Captain BENN:

We must keep in mind always the crime that is being aimed at. It is not any more serious than that of publishing a picture. It is not a case of doing anything which is very demoralising. We are aiming at people who photograph people concerned in cases at the Courts, because we think it affects the nerves of people in Court. That is the whole offence. I was satisfied with the word "precincts," but we now find that there is another definition and that the word "precincts" does not really cover what is meant, because it may include a part of the highway. When the hon. and learned Member moves to define "precincts" as not including part of the highway the Home Secretary says, in effect, that we cannot have that definition because we intend this to apply to the highway.

Photo of Mr William Joynson-Hicks Mr William Joynson-Hicks , Twickenham

The inclusion of these words would lead to confusion.

Captain BENN:

We have gone a little further than the original purpose, which was to prevent the taking of photographs which were alleged to have certain effects on witnesses. We have forbidden a man to make or attempt to make a sketch or a photograph in the stairway or in the corridor or in the yard of the Law Courts. Now we are to go further and say that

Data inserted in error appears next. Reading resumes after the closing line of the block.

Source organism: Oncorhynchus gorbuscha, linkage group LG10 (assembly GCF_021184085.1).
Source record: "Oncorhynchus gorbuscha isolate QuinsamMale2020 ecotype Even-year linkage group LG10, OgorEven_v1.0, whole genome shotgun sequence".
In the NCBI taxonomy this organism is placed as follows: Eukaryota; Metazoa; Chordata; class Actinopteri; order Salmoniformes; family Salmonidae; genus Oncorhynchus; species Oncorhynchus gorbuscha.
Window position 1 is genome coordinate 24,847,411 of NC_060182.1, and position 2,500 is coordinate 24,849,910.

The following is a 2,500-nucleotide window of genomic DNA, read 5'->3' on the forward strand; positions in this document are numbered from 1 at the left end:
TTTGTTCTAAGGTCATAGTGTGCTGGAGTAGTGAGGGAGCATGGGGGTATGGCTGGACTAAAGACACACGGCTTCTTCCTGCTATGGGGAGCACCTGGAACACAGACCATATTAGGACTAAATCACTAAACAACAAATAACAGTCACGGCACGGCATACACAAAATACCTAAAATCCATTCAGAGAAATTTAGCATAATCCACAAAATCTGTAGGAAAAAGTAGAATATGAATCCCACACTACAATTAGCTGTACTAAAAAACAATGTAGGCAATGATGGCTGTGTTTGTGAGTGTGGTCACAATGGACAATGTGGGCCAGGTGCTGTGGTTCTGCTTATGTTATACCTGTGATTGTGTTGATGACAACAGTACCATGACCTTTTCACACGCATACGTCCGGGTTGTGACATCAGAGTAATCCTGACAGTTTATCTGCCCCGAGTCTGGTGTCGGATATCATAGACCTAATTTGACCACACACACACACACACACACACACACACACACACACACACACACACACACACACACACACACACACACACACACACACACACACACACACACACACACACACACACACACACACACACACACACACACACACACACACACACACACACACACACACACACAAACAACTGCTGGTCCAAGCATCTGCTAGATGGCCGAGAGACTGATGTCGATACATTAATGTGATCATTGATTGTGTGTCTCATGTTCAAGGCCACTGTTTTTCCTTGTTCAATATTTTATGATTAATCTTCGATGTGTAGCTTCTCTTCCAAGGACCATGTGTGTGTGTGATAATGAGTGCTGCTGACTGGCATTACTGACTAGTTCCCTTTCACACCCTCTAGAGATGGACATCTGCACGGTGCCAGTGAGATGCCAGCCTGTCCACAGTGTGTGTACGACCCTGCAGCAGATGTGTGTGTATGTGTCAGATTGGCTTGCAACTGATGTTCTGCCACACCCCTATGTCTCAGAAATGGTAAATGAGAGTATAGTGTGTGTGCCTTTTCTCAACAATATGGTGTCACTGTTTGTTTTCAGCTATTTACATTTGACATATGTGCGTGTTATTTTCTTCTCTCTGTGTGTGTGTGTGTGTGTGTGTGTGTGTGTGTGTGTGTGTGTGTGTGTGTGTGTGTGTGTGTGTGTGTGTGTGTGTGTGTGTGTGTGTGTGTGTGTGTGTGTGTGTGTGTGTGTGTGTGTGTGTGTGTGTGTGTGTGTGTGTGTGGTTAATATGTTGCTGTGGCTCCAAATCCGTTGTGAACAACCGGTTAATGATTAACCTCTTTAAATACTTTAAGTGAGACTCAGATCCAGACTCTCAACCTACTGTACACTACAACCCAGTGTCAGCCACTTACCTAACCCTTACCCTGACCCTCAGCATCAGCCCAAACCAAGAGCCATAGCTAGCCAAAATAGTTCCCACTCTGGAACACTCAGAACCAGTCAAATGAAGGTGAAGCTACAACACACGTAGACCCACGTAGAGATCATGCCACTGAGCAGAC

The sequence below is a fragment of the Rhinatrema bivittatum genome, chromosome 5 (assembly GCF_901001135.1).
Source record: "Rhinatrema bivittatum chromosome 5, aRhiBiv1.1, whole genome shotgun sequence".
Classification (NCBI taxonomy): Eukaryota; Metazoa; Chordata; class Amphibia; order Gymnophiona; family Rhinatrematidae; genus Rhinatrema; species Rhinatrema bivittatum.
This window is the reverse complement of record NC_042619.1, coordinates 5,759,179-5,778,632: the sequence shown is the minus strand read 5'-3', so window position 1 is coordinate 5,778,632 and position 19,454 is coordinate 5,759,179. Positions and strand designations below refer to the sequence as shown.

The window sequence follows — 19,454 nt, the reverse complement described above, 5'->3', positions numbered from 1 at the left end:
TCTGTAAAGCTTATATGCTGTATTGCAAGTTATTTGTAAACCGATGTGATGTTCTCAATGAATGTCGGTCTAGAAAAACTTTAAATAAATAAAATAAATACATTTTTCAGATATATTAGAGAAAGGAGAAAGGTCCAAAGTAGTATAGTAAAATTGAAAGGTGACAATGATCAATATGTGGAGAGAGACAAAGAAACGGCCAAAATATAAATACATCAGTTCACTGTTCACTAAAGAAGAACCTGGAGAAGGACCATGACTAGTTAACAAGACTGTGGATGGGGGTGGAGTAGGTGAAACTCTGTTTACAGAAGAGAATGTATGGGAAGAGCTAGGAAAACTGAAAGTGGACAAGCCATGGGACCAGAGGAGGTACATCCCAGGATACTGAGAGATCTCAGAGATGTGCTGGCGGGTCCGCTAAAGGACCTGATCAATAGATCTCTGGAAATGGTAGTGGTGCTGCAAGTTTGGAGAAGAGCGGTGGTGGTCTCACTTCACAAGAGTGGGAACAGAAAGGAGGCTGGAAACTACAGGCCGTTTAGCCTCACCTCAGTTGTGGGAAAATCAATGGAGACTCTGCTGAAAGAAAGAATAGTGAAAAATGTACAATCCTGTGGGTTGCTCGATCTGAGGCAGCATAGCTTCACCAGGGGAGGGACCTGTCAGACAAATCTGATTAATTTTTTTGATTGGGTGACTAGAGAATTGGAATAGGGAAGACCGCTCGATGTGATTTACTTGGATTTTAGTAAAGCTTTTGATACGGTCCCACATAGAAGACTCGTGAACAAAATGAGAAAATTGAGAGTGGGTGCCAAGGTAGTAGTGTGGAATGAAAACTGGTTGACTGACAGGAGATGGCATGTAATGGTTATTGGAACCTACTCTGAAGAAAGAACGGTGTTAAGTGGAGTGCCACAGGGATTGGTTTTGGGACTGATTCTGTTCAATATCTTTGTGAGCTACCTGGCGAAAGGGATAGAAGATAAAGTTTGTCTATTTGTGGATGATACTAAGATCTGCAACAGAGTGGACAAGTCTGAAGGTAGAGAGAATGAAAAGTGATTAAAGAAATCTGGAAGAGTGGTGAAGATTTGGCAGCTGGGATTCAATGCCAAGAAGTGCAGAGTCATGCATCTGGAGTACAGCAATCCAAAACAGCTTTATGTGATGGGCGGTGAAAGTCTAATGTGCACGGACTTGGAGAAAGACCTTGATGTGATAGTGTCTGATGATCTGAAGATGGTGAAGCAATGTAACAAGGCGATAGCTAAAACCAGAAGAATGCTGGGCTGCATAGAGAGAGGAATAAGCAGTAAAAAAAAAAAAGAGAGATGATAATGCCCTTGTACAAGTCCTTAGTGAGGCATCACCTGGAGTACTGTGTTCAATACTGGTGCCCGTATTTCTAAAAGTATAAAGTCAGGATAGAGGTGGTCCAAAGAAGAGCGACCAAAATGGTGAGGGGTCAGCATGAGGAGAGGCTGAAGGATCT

by the word "precincts" we do not exclude the highway. Why not say quite plainly, "We are not going to permit the Press to publish any pictures of anybody who is involved in one of these cases"? That is what it amounts to. The man may be near the Court. How near may he be? If these words are not to be accepted as being hostile to the purpose of the Bill, then the proposal really is to empower the police to punish a Press photographer or a Press artist for anything he may do in the way of illustrating any party to a suit, whether they are in the Court or not in the Court. That is going much too far, and I hope the hon. and learned Member will press his Amendment, in which case he will have the support of some hon. Members on these benches.

Question put. "That those words be there inserted in the Bill."